As of the morning, the federal government shutdown has entered into its 24th day, making it the longest shutdown in US history. While 800,000 federal workers are caught in the crosshairs of the shutdown (and most of them missed a paycheck last Friday), countless amounts of scientists and other workers have had their research work frozen as well. For example, as PBS reported, the Office of Wildland Fire oversees five federal agencies — including the Forest Service and Bureau of Land Management — involved with fighting wildfires on federal lands and also providing critical training and education for firefighters has been impacted. Employees who want to respond to wildfire outbreaks must take a Fire Refresher course each year to be eligible. Some workers, including hotshot crews, aerial firefighters and managers in charge of coordinating fire responses, are also required to undergo additional training and won’t be able to do so as long as the shutdown continues.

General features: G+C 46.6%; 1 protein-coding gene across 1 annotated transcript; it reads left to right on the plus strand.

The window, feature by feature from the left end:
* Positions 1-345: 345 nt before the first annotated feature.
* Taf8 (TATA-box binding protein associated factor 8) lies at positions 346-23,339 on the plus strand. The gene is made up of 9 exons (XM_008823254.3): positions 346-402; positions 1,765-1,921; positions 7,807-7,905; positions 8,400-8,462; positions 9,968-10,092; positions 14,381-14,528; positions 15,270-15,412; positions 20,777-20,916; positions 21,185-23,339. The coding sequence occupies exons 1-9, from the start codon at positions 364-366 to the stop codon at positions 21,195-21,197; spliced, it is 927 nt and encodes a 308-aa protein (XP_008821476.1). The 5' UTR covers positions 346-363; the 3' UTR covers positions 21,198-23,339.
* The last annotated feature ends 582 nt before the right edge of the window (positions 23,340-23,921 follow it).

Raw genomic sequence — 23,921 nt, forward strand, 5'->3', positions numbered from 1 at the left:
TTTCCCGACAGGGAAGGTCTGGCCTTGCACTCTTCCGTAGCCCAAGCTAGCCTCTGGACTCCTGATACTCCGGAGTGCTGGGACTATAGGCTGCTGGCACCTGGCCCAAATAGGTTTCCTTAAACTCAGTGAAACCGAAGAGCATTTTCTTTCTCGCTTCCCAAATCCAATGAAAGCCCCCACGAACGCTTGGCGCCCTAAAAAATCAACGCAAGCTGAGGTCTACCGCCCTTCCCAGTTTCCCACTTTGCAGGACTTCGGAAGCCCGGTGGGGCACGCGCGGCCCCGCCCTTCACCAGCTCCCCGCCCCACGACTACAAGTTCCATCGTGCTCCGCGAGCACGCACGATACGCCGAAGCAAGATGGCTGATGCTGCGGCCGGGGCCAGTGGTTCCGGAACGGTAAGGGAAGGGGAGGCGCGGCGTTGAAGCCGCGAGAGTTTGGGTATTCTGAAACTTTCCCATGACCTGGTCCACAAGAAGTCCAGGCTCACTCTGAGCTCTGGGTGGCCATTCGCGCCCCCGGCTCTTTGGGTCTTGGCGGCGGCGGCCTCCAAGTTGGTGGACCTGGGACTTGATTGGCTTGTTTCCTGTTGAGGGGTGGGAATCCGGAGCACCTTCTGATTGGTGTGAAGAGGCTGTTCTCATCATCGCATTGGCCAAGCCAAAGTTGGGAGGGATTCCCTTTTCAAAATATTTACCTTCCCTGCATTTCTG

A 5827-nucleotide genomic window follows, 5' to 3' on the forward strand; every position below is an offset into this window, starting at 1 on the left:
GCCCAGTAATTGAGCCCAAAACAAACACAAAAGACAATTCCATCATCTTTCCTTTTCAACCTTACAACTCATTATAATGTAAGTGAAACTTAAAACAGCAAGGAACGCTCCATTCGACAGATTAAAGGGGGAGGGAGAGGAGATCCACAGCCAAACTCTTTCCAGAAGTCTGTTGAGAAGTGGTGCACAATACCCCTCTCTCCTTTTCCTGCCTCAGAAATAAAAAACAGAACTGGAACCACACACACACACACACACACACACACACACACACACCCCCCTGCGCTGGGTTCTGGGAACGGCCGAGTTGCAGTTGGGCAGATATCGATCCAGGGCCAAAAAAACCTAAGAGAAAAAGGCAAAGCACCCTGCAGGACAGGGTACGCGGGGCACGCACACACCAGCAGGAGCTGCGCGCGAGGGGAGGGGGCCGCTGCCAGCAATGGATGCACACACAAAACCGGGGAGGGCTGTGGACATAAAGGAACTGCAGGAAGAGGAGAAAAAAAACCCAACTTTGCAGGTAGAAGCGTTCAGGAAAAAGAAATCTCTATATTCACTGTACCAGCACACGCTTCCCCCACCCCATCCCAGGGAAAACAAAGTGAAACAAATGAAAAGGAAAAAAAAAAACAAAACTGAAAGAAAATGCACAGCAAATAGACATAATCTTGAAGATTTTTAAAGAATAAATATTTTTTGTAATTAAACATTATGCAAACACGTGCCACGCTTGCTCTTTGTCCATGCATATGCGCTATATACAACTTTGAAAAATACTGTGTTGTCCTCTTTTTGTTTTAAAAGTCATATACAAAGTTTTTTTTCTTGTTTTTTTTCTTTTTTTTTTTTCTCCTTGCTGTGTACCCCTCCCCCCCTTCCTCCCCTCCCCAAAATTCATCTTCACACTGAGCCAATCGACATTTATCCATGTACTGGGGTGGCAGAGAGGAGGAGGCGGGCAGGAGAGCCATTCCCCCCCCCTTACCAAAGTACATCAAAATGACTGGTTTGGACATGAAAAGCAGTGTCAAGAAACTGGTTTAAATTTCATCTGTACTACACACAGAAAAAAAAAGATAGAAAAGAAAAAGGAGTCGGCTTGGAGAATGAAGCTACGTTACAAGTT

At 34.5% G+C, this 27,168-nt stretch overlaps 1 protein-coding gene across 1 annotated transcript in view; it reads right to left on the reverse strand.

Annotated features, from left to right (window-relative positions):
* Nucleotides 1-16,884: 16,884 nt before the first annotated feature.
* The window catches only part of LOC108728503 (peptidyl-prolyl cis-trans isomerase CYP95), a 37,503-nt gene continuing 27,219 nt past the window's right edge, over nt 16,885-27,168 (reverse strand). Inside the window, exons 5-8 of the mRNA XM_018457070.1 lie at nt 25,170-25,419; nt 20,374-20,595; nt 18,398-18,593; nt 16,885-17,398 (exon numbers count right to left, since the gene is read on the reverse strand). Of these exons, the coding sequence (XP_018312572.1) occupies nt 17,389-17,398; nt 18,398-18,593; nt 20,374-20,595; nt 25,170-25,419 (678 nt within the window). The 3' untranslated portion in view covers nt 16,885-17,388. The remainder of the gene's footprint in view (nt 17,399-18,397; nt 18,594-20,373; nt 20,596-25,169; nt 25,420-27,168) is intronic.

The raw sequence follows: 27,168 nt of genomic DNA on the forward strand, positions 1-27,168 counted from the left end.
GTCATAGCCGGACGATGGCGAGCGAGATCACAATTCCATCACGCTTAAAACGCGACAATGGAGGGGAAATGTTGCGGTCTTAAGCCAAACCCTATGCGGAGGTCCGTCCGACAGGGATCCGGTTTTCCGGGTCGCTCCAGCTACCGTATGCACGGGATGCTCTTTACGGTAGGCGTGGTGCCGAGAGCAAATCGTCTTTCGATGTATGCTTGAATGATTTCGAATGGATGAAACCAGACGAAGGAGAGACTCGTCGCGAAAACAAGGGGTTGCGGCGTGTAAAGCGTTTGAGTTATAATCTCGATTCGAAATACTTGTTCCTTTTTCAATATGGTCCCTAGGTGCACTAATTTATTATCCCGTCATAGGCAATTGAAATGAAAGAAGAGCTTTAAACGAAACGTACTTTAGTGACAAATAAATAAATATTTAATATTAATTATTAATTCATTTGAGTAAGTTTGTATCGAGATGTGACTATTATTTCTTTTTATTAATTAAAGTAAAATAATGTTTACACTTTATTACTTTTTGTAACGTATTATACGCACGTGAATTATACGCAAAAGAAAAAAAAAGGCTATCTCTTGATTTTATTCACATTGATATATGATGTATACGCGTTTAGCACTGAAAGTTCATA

Additionally, federally funded research has had to grind to a halt. Various federal agencies award grants to scientists to conduct research and as Quartz explained, the most recent federal budget, for the fiscal year of 2018 (which began October 2017), allocated $176.8 billion in total for research and development. Assuming a similar amount would have been awarded from Dec. 21, 2018 to Jan. 11, 2019, that’s $103 million that should have been awarded to research groups across the US that hasn’t been administered. More specifically, High Country News reported about a climate research project in Southern Utah’s Moad Desert that’s used to assess climate changes in the West and has not been able to continue. As HCN explained that this research is critical as In parts of the West, where the economy is tied directly to the integrity of federal lands, using science to understand how these landscapes work and respond to change is essential to the economic well-being of the region.
Why This Matters: Research and innovation is part of what makes America great and it shouldn’t have to suffer because of a political war between President Trump and Congressional Democrats. Programs that train first responders to save lives cannot afford to lay dormant as fire season in the Western states becomes more erratic each year. Putting Americans at risk on the part of President Trump isn’t a way to stick it to the Democrats, it’s a reckless act that will have lasting consequences.